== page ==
Kerry is also a world-class listener. When I traveled to Afghanistan with him in 2010, he let me sit in while he met with a leading human rights campaigner. "Tell me where you think we are," he said. And, "What do you think are the chances of a civil war?" And, "What is the U.S. doing wrong?" And "What is your most important advice for us?" It has to be very flattering to be so earnestly interrogated by an enormously tall man who was almost president of the United States. Tom Donilon and Susan Rice can't do that. John Kerry will make heads of state everywhere feel that American policy is in good hands. He is the secretary of state they would choose if anyone was asking.

But this is a limitation, too. The world has been knocked from its moorings; some of the friendly autocrats Kerry had spent years cultivating, like Egypt's President Hosni Mubarak, have been toppled by popular outrage. Kerry's understanding of the world has been profoundly shaped by the countless hours he has spent talking to leaders in their palaces. He understands their problems. After repeated visits to Syria, for example, Kerry became convinced that President Bashar al-Assad was a man the United States could do business with. Assad and his wife drove Kerry to a mosque in Damascus and spoke sadly of the decline of secularism and the rise of Islamic fundamentalism. Kerry nodded his great, graven image of a head. He asked Assad to take confidence-building steps, and Assad came through. Good friends like the Emir of Qatar told Kerry that Syria held the key to Middle East peace (see this striking WikiLeaks cable). But the Arab autocrats club is history.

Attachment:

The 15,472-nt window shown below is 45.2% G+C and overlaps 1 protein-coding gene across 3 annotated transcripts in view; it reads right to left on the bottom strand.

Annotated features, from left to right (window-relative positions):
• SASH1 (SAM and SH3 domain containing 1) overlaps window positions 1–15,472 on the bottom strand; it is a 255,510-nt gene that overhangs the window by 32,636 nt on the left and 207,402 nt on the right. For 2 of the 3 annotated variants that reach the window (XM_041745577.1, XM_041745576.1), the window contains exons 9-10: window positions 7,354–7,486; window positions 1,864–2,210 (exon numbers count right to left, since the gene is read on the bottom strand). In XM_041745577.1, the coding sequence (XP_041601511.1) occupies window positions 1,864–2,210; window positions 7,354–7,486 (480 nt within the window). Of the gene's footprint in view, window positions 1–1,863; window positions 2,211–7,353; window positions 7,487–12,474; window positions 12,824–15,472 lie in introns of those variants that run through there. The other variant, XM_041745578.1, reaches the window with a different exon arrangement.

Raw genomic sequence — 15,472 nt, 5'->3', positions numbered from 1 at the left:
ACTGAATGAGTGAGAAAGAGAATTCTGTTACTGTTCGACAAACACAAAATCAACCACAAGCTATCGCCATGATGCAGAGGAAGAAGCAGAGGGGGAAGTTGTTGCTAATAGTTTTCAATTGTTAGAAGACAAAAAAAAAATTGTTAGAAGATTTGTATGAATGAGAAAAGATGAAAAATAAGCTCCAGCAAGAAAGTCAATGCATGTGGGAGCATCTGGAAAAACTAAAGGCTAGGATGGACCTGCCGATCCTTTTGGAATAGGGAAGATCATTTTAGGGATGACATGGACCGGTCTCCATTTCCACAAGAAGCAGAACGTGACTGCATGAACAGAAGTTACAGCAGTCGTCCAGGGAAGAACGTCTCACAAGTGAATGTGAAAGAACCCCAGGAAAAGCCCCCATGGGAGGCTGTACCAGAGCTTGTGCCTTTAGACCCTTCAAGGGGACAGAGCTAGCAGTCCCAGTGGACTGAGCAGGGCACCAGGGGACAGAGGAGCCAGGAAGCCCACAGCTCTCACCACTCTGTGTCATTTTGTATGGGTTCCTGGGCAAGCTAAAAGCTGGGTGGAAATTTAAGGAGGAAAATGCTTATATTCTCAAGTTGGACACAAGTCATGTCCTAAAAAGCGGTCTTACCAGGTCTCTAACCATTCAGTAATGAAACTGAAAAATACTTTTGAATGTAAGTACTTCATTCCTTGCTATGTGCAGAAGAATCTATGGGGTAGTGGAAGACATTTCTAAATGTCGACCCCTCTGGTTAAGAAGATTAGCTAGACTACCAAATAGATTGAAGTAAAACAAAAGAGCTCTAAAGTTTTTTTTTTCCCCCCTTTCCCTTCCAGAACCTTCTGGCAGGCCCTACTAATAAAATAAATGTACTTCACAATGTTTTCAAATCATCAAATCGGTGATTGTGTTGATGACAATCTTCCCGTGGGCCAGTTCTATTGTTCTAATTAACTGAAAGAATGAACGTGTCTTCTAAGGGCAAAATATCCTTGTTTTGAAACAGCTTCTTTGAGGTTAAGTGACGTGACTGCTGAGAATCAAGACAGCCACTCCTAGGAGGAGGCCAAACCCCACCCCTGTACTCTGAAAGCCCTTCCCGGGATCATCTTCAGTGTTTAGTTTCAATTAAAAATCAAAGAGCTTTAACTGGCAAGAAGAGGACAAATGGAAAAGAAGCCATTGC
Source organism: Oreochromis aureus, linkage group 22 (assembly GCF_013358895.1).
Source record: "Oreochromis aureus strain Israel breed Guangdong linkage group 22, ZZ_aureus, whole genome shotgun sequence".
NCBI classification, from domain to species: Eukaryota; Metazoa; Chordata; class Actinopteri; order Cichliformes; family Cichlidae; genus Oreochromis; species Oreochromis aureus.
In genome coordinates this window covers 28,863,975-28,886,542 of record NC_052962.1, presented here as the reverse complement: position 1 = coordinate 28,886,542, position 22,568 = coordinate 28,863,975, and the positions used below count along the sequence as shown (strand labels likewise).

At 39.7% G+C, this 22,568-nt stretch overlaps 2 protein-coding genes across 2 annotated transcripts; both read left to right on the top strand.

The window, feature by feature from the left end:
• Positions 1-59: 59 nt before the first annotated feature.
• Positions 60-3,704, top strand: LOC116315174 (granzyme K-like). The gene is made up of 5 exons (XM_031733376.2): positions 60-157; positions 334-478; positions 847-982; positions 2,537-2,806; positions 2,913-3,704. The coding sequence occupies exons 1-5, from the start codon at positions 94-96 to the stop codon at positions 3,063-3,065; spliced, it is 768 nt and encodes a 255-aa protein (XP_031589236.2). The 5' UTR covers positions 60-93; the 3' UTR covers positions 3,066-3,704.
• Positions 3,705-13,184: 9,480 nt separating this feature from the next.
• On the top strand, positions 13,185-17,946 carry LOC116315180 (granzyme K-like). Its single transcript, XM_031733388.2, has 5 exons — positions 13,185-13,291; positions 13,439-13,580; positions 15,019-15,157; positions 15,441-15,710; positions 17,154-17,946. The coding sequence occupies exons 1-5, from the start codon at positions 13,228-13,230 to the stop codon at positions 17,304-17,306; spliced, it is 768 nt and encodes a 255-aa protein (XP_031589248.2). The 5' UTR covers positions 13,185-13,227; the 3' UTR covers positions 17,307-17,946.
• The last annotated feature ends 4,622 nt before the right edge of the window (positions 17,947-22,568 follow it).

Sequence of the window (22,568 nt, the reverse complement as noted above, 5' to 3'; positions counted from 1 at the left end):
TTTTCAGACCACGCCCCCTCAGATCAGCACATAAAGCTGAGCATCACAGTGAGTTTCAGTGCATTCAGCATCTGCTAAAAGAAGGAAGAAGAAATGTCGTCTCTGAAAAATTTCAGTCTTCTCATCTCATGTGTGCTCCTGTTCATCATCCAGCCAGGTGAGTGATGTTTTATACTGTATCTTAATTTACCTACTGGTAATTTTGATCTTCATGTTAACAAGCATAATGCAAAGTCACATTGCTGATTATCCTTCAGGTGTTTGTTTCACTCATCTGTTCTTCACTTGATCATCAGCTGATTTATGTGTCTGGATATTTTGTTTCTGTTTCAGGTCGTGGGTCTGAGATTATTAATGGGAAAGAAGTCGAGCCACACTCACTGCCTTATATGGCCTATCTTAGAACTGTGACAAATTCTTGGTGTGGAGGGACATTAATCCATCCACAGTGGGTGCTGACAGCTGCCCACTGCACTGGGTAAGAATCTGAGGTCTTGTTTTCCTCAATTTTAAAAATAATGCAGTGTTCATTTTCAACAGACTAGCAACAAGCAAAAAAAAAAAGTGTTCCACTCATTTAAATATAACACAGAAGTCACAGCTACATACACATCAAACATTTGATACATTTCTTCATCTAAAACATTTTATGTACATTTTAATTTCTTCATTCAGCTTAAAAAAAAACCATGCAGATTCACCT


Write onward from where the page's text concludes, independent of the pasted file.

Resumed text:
The point is not that Kerry is naïve, or soft on dictators. It's rather that he is, to a profound degree, a status quo figure who deals with the world as he finds it. When I taxed him over his role in Syria, he said to me, "Countries and people and leaders of countries act out of self-interest. Foreign policy is the art of finding those interests and seeing what serves your nation and trying to marry them." Kerry operates one small turn of the wheel at a time. But his caution goes further than that: He also accepts the existing terms of debate. Throughout the 2009 debate on policy towards Afghanistan, when Vice President Joe Biden was torturing the generals with tough questions about counterinsurgency and proposing a sharply different alternative, Kerry was keeping mum. He has never deviated sharply from the administration position on this or almost anything else. Kerry is prepared to pilot the boat in the face of incoming fire, but not to rock it. He has courage -- but not intellectual courage.